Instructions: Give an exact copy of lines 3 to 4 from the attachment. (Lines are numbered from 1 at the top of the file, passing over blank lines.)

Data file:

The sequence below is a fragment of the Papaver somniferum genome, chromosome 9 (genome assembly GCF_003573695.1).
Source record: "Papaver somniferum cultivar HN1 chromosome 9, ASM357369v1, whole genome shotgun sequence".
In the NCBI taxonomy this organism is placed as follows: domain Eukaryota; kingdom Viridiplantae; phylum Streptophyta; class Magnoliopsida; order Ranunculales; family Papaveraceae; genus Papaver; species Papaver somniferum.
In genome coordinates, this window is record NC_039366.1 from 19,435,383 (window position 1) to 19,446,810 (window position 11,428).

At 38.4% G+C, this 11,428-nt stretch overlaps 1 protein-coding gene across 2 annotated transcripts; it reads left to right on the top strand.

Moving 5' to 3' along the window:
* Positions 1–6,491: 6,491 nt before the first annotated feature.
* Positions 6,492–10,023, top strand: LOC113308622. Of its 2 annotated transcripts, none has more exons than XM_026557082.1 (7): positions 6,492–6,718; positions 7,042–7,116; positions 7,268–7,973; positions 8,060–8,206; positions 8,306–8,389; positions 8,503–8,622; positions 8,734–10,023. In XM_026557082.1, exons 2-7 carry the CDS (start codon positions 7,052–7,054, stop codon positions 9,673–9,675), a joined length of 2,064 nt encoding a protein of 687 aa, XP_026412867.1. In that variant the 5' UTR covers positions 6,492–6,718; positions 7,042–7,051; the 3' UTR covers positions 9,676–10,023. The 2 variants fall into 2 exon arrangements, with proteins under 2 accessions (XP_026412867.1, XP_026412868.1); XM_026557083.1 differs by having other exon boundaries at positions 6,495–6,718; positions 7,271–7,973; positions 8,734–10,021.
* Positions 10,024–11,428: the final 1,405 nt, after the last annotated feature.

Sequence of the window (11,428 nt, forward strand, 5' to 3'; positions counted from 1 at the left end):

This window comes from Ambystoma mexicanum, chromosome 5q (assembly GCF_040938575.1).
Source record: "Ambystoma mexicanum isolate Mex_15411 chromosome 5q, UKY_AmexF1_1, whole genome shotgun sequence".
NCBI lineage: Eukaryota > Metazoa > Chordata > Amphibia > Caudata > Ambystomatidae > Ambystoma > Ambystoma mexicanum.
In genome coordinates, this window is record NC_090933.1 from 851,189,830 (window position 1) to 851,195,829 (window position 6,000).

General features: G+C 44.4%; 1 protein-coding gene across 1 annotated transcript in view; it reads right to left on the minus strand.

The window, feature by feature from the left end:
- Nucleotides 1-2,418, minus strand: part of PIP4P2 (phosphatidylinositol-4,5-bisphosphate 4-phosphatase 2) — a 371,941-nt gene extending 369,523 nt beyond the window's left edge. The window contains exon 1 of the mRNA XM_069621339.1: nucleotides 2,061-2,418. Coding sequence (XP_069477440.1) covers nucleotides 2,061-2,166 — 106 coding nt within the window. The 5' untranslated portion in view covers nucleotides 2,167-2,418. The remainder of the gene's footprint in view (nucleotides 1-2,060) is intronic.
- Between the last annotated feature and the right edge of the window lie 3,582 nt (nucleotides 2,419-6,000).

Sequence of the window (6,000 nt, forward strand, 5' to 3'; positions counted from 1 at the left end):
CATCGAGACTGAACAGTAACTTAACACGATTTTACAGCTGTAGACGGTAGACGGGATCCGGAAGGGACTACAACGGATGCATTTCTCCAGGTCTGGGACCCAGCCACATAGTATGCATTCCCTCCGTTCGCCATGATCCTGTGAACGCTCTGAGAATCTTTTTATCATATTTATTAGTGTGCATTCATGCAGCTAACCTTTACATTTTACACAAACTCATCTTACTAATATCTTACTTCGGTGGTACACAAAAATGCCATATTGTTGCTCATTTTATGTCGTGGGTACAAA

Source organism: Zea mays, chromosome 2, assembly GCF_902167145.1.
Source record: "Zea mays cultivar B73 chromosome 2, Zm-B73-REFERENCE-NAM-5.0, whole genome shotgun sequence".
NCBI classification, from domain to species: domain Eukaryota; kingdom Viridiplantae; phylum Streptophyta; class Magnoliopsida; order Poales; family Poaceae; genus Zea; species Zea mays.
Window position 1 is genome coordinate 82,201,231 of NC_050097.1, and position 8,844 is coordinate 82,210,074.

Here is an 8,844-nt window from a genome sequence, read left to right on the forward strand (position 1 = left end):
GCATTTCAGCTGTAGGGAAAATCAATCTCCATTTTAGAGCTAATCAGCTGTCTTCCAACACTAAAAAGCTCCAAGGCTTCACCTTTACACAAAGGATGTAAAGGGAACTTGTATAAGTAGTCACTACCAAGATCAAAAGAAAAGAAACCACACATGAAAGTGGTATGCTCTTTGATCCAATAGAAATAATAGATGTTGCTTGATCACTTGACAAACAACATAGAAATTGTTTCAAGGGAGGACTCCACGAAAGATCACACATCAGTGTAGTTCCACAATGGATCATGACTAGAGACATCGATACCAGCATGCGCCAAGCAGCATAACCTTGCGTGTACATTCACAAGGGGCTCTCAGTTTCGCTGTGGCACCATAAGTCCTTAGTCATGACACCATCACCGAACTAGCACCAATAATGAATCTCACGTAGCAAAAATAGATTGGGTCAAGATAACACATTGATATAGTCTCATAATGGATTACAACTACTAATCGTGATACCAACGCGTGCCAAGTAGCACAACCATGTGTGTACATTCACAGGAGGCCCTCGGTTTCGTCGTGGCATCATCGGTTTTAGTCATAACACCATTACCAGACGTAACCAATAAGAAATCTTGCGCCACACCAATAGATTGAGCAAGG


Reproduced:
In the NCBI taxonomy this organism is placed as follows: domain Eukaryota; kingdom Viridiplantae; phylum Streptophyta; class Magnoliopsida; order Ranunculales; family Papaveraceae; genus Papaver; species Papaver somniferum.
In genome coordinates, this window is record NC_039366.1 from 19,435,383 (window position 1) to 19,446,810 (window position 11,428).